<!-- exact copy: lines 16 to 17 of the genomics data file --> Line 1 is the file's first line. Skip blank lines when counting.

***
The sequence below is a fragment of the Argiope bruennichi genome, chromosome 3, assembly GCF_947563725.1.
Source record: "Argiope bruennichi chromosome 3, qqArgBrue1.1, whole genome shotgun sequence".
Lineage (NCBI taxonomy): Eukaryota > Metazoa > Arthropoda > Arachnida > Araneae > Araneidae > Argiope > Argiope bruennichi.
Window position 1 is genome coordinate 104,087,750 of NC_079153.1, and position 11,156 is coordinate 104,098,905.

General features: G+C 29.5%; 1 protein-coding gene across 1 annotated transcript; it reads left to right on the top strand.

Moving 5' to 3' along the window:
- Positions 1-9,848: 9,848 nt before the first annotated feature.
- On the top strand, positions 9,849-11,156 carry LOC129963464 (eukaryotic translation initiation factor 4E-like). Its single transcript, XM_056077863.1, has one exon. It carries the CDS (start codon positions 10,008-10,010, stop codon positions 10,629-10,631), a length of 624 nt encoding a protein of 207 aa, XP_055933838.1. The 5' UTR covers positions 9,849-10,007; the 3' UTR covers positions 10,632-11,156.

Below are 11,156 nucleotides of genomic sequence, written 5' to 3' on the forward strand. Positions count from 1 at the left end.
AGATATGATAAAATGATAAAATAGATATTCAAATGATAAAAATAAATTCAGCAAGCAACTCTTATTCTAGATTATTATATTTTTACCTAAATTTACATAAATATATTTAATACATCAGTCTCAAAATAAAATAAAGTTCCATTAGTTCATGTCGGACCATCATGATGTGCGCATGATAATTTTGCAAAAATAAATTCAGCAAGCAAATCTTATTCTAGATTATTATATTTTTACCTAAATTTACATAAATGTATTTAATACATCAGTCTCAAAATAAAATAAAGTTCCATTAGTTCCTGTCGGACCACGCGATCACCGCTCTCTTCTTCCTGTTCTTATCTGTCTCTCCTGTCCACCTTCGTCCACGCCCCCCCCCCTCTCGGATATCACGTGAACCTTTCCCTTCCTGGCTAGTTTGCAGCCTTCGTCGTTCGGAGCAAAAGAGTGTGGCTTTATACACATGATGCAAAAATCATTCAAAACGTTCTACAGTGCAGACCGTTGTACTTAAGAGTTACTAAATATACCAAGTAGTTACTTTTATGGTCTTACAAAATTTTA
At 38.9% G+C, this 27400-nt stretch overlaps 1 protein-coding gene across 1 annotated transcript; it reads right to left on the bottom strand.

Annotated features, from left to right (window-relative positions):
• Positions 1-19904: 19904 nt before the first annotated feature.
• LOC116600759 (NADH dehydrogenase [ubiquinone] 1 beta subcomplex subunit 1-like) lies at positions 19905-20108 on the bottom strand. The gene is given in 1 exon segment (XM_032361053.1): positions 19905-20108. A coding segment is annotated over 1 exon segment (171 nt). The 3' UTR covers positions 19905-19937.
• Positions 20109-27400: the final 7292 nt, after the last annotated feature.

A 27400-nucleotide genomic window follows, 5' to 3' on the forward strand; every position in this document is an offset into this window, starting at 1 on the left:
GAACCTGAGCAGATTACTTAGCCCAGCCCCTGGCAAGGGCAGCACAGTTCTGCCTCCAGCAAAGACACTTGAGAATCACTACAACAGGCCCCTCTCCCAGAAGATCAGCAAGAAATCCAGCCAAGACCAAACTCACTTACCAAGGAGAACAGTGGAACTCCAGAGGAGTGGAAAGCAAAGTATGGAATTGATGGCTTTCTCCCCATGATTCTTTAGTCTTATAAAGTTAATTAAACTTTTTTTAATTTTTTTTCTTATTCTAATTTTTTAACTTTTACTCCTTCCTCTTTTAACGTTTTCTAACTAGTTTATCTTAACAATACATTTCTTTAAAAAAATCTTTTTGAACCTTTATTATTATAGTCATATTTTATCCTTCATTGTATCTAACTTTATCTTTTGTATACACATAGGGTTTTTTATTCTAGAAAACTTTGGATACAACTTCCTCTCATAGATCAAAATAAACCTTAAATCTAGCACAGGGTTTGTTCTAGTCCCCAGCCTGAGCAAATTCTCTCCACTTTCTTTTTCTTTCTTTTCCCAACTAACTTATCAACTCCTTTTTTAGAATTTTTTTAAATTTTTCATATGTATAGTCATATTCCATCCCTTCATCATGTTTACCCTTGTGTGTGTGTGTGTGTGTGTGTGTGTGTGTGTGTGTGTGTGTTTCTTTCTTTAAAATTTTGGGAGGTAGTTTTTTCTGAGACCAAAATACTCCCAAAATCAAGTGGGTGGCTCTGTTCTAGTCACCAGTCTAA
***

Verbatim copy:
A 27400-nucleotide genomic window follows, 5' to 3' on the forward strand; every position in this document is an offset into this window, starting at 1 on the left:
GAACCTGAGCAGATTACTTAGCCCAGCCCCTGGCAAGGGCAGCACAGTTCTGCCTCCAGCAAAGACACTTGAGAATCACTACAACAGGCCCCTCTCCCAGAAGATCAGCAAGAAATCCAGCCAAGACCAAACTCACTTACCAAGGAGAACAGTGGAACTCCAGAGGAGTGGAAAGCAAAGTATGGAATTGATGGCTTTCTCCCCATGATTCTTTAGTCTTATAAAGTTAATTAAACTTTTTTTAATTTTTTTTCTTATTCTAATTTTTTAACTTTTACTCCTTCCTCTTTTAACGTTTTCTAACTAGTTTATCTTAACAATACATTTCTTTAAAAAAATCTTTTTGAACCTTTATTATTATAGTCATATTTTATCCTTCATTGTATCTAACTTTATCTTTTGTATACACATAGGGTTTTTTATTCTAGAAAACTTTGGATACAACTTCCTCTCATAGATCAAAATAAACCTTAAATCTAGCACAGGGTTTGTTCTAGTCCCCAGCCTGAGCAAATTCTCTCCACTTTCTTTTTCTTTCTTTTCCCAACTAACTTATCAACTCCTTTTTTAGAATTTTTTTAAATTTTTCATATGTATAGTCATATTCCATCCCTTCATCATGTTTACCCTTGTGTGTGTGTGTGTGTGTGTGTGTGTGTGTGTGTGTGTGTGTTTCTTTCTTTAAAATTTTGGGAGGTAGTTTTTTCTGAGACCAAAATACTCCCAAAATCAAGTGGGTGGCTCTGTTCTAGTCACCAGTCTAA